For more severe cases of depression, seek help from outside sources. Do not be afraid to get professional assistance. 90% of people who suffer from depression respond well to treatment and can get some relief. These other mental health treatments include:
- Cognitive behavioral therapy: CBT is the most effective way to treat depression. It helps the individual to figure out why they feel the way they do, identify their problematic ways of thinking, and provides the tools to help correct those harmful patterns.
- Medication: Some are designed to balance the chemicals in your brain that may be causing depression. Antidepressants receive their name because they boost your mood by altering the makeup up your brain. Patients tend to see results in a couple of weeks and can always change the dosage or type of medication to achieve optimal results.
- Psychotherapy: This is also known as “talk therapy” and is usually used for the type of depression that can be worked out by the affected individual working through the obstacles in their life. Sometimes it helps to explain childhood trauma or personal difficulties to an objective person who will listen objectively and is qualified to offer their opinion. Psychotherapy is often paired with medication to provide comprehensive treatment and can be done one-on-one, in group settings, or with other family members.
Mental health and Addiction: Understanding Dual Diagnosis
Dual diagnosis is when an individual suffers from both a substance use disorder, like drug or alcohol addiction, and a mental health disorder at the same time. Often, an addiction can lead to mental illness if it gets to the point of altering one’s brain chemistry or mental illness can lead to addiction as people tend to try and self-medicate rather than seek effective treatment.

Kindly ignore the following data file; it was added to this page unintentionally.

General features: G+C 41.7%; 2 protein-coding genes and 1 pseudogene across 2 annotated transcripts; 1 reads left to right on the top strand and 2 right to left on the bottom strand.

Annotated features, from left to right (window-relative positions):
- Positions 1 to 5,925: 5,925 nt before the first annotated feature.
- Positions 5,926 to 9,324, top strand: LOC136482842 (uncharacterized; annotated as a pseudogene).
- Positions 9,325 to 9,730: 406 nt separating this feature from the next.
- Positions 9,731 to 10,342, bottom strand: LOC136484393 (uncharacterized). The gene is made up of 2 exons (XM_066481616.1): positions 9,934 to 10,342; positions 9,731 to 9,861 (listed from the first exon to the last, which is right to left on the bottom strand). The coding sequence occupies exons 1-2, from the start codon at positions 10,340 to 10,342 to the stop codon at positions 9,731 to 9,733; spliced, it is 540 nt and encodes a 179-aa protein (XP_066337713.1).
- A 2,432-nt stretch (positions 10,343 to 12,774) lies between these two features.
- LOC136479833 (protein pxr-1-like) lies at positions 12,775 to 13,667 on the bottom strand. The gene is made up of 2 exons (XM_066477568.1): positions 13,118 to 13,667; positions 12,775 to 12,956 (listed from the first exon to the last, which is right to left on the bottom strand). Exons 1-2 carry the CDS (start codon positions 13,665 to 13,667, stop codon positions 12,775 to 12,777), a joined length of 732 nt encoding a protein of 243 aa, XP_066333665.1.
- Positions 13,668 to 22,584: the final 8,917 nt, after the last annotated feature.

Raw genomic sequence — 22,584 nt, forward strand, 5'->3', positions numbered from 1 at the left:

Many people with a co-occurring disorder develop the condition due to a desire to feel accepted and like a “functioning” individual. It may start with one drink to calm social anxiety that turns into alcohol addiction. Or a hit of marijuana to try and forget memories of trauma. While these may provide short-term relief, they are not efficient long-term methods of treatment and result in a cycle of abuse that could be deadly to the individual and those around them.
Dual diagnosis is highly prevalent in America. According to the National Survey on Drug Use and Health in 2018, approximately 9.2 million adults experienced both mental illness and a substance use disorder that year. Only 34.5% sought mental health treatment, while 3.9% got treatment for their addiction. 9.1% addressed both illnesses. While these statistics are bleak, it is important to note that there is treatment for mental health disorders and addiction separately, just as there are effective ways to treat both at the same time. Never give up hope for rehabilitation.
For more information regarding your treatment options please reach out to our team of treatment specialists by dialing or texting (866) 971-5531. You can also contact us here.